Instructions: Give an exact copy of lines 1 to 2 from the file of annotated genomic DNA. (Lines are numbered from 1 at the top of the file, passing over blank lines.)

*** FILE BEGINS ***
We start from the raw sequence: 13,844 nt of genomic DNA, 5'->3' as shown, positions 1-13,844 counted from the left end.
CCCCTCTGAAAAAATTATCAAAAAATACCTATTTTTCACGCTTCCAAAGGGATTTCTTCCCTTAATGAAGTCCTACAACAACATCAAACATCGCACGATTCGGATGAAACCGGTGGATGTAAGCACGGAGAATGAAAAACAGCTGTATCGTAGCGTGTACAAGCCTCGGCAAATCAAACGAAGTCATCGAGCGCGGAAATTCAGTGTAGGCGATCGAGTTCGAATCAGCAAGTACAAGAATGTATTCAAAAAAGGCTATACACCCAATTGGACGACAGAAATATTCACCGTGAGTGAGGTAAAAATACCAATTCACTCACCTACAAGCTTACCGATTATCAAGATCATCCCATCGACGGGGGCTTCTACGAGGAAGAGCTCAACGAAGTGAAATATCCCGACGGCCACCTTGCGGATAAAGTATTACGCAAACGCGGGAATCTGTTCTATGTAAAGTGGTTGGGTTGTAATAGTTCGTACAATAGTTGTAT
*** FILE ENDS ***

We start from the raw sequence: 13,844 nt of genomic DNA, 5'->3' as shown, positions 1-13,844 counted from the left end.
CCCCTCTGAAAAAATTATCAAAAAATACCTATTTTTCACGCTTCCAAAGGGATTTCTTCCCTTAATGAAGTCCTACAACAACATCAAACATCGCACGATTCGGATGAAACCGGTGGATGTAAGCACGGAGAATGAAAAACAGCTGTATCGTAGCGTGTACAAGCCTCGGCAAATCAAACGAAGTCATCGAGCGCGGAAATTCAGTGTAGGCGATCGAGTTCGAATCAGCAAGTACAAGAATGTATTCAAAAAAGGCTATACACCCAATTGGACGACAGAAATATTCACCGTGAGTGAGGTAAAAATACCAATTCACTCACCTACAAGCTTACCGATTATCAAGATCATCCCATCGACGGGGGCTTCTACGAGGAAGAGCTCAACGAAGTGAAATATCCCGACGGCCACCTTGCGGATAAAGTATTACGCAAACGCGGGAATCTGTTCTATGTAAAGTGGTTGGGTTGTAATAGTTCGTACAATAGTTGTAT